Employment opportunities for Australia’s geoscientists continued to show a very slow-improving trend, despite disappointing results for the second quarter (April to June), an Australian Geoscientist Employment survey has established.
The second quarter setback saw unemployment rise from 7.5% at the end of March, to 9.3% at the end of June.
On the other hand, underemployment amongst self-employed geoscientists fell from 20.5% to 14.9% for the same period. The underemployment figure represents the proportion of self-employed geoscientists unable to secure more than one quarter of their desired workload.
The survey was completed by 734 respondents nationally. Some 66% of respondents worked or sought work in mineral exploration. A further 18% worked in metalliferous mining, while 5% of respondents worked or sought work in energy resource exploration and production.
Half of Australia’s geoscientists who are currently unemployed have been without work for more than 12 months. A similar proportion sees little prospect of regaining employment in their field in the year ahead. Almost one in ten unemployed geoscientists are looking to leave the profession, seeking more stable employment.
“The depressed employment prospects for geoscientists are a surprise given mineral exploration expenditure rose during the June quarter according to Australian Bureau of Statistics figures released last week although mineral exploration drilling declined,” AIG President, Andrew Waltho said.
“There is little doubt that junior exploration and mining companies especially are experiencing difficulty raising capital to fund new exploration and producers are having to deal with considerable uncertainty and price volatility, at least partly due to trade tensions between the USA and China” Mr Waltho said.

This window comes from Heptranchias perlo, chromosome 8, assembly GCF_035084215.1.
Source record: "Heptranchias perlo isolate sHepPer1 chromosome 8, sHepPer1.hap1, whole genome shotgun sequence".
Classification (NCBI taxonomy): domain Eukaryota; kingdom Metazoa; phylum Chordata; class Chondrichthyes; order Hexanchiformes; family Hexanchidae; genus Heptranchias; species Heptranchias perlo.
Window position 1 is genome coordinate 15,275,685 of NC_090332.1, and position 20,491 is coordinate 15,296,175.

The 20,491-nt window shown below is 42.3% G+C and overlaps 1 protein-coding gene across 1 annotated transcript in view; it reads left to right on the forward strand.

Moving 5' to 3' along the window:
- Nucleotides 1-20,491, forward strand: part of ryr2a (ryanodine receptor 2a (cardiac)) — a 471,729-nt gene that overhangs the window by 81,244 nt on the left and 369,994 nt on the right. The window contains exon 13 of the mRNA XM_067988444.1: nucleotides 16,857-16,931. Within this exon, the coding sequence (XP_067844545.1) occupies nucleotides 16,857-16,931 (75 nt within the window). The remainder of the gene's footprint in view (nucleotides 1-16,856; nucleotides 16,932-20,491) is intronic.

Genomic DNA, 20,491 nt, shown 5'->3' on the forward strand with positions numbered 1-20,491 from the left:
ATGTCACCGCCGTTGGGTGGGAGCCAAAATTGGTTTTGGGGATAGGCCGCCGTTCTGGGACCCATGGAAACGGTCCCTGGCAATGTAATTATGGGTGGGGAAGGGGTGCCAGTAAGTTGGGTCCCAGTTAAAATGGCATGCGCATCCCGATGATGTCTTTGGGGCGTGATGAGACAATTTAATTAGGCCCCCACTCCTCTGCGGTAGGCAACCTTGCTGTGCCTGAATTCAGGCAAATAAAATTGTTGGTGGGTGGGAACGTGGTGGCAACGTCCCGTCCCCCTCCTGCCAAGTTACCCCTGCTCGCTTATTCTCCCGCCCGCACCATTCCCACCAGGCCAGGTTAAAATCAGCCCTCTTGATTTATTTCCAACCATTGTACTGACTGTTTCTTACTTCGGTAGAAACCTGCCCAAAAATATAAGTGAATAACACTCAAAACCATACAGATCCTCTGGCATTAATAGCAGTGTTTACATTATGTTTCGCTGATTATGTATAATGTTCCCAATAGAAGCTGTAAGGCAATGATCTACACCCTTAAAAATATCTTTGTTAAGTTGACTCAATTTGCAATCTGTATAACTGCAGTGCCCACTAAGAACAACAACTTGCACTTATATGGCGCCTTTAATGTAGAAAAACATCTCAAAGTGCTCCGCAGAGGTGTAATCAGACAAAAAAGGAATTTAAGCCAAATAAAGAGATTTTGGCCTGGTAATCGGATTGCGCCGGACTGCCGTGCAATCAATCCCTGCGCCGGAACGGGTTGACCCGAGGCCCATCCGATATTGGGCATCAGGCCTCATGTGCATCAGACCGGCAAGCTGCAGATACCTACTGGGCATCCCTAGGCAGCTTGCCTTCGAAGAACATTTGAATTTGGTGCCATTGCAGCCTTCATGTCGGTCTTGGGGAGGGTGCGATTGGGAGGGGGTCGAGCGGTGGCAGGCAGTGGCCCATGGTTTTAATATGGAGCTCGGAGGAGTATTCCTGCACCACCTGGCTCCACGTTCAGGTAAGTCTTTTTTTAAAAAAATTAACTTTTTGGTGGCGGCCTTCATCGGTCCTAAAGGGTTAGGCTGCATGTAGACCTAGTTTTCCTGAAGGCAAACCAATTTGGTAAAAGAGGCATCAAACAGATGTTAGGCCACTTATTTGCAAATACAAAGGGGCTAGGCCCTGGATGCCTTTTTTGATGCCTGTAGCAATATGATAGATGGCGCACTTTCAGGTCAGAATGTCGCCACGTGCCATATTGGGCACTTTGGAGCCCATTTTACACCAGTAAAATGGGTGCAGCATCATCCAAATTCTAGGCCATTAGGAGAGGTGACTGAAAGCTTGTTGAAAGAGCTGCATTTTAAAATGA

“The increase in work secured by self-employed geoscientists is most welcome, especially in light of the sharp increase in under-employment observed in the previous survey,” Mr Waltho said.
“Long term unemployment is the big issue in these figures. Half of Australia’s unemployed geoscientists have been without work for 12 months or more, and a similar number see no new opportunities on the horizon,” he said.
“Professional institutes, including AIG, are doing whatever we can to help members remain in touch with their colleagues and peers and maintain their skills, but it’s pretty hard to remain motivated when industry conditions appear to be stagnant,” Mr Waltho said.
The employment situation varied significantly between states in the latest survey results.
The lowest levels of both unemployment and under-employment were recorded in Western Australia. Unemployment amongst professional geoscientists fell from 8.5% at the end of March to 7.8% at the end of June, while under-employment fell from 17.6% to 11.0% for the same period.
Victoria recorded the largest fall in the unemployment rate, from 11.8% at the end of March to 5.9% in June. Under-employment in Victoria also fell from 17.6% at the end of March to 14.7% at the end of June.
Queensland, New South Wales, South Australia all recorded increases in both unemployment and under-employment. Only a small number of responses were received from geoscientists working in the Northern Territory and Tasmania, which indicated near-full employment of small pools of local geoscientists.